Things are shifting in the economic policy world. John Cochrane, an economist at the Hoover Institution and a staunch free-marketer, has been a leading critic of Obamacare and an advocate of a laissez-faire approach to health care. But in a recent blog post, he expressed sympathy for the idea of a single-payer health system:
A single provider or payer [that] anyone in trouble can use, supported by taxes … while allowing a vibrant completely competitive free market in private health care on top of that, is not such a terrible idea. … A single bureaucracy that hands out vouchers, pays full market costs, or pays partially but allows doctors to charge whatever they want on top of that would work.
This is actually closer to a public option (though Cochrane also suggests a system of government-run hospitals and clinics similar to the Veterans Health Administration).
Cochrane’s endorsement of government-provided universal health care seems to mark an important milestone. Just nine years ago, during the debate over the Affordable Care Act, the notion of universal health care was itself considered radical — Obamacare was an enormous, complex compromise, and the public option was considered a bridge too far. Now there seems to be a spreading realization that the government needs to do more, not less — to simplify the U.S. health care system, if nothing else.
Where once the left could only dream of a hybrid system like Obamacare, today politicians like congressional candidate Alexandria Ocasio-Cortez and U.S. Senator Bernie Sanders are openly calling for a system where the government is the only health-insurance provider. Meanwhile, center-left leaders are rushing to come up with compromise proposals that preserve some role for private insurers.
Some of these proposals amount to extensions or reinforcements of the Obamacare system; some are more ambitious. My personal favorite is Medicare X, proposed by Senators Michael Bennet and Tim Kaine, which would allow any American to buy into a somewhat expanded version of the current Medicare system. That system would leverage Medicare’s proven ability to hold down costs, while offering consumers a menu of choices — basically, Cochrane’s idea.
Health care isn’t the only issue where the Overton Window — or the range of ideas deemed worthy of consideration — has shifted to the left. The idea of a federal job guarantee, once considered a radical proposal, is now a centerpiece of Ocasio-Cortez’s platform. And as with health care, center-left leaders are coming up with compromise proposals that move somewhat in the direction of the big new socialist idea.
California Democratic Rep. Ro Khanna has released a plan that would use a combination of government jobs and private-sector employment subsidies to launch a multipronged attack on unemployment and underemployment — not the most urgent of policies with unemployment as low as it is now, but very useful to have in place when the next recession comes. His plan would find jobs for workers who are out of work for 90 days or more, attempting to place them in the private or nonprofit sectors, and provide subsidies to encourage this. It would offer temporary government employment, but only for those who couldn’t find jobs elsewhere. The plan also provides funding for cities to experiment with full public job-guarantee programs of the kind Sanders has called for.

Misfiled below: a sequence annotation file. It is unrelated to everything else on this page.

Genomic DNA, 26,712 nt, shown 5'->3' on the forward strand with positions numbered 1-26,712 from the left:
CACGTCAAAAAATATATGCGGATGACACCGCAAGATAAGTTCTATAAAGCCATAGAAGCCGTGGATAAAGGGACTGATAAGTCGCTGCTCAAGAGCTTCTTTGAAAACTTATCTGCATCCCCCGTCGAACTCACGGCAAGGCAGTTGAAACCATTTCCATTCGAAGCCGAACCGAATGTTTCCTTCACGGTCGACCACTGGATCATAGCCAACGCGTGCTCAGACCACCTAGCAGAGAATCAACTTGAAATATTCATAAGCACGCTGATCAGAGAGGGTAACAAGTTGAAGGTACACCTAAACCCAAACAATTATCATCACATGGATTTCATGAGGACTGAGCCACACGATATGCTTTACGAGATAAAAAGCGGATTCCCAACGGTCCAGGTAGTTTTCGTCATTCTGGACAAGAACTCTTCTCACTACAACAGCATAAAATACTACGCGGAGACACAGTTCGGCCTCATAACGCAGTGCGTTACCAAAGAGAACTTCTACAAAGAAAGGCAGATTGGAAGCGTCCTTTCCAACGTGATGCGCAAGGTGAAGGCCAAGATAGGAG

Khanna’s plan seems like a good one. Private-sector employment subsidies have a track record of success — evidence shows that they boost workers’ likelihood of employment years after the policy finishes. The U.S. also had good success with a smaller job subsidy program during the Great Recession. And the idea of experimenting with Sanders-style job guarantees at the local level is a good one, since it would provide more data on whether that sort of program can work in the U.S. Senator Cory Booker has also proposed these kinds of experiments.
It’s great that people on the center-left — and even some on the center-right — are advancing sensible proposals like Medicare X and Khanna’s jobs plan. These plans would allow the country to move toward a more egalitarian society at a deliberate pace, rather than a breakneck rush. Countries like Denmark that have built successful social democracies have not done it with guillotines and revolution, but with a series of measured reforms. Meanwhile, modern-day countries like Venezuela that have gone in for a more radical approach have often ended up as basket cases. It’s obviously better to be Denmark than Venezuela.
Measured reforms allow a country to “cross the river by feeling the stones,” as Chinese reformer Deng Xiaoping once put it. Deliberation allows policy makers to find out what works, to get data and feedback, to understand both the drawbacks and the further opportunities their initiatives create, and to experiment with localized approaches. They are, in short, a smart way to improve a country.
Meanwhile, the more dramatic proposals of socialists like Ocasio-Cortez and Sanders have their place in a healthy debate of ideas, although that doesn’t mean they should be enacted. Instead, they should serve as guiding compasses for reformers to follow — stylized depictions of egalitarian ideas to be moved toward rather than fully realized.
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Noah Smith is a Bloomberg Opinion columnist. He was an assistant professor of finance at Stony Brook University, and he blogs at Noahpinion.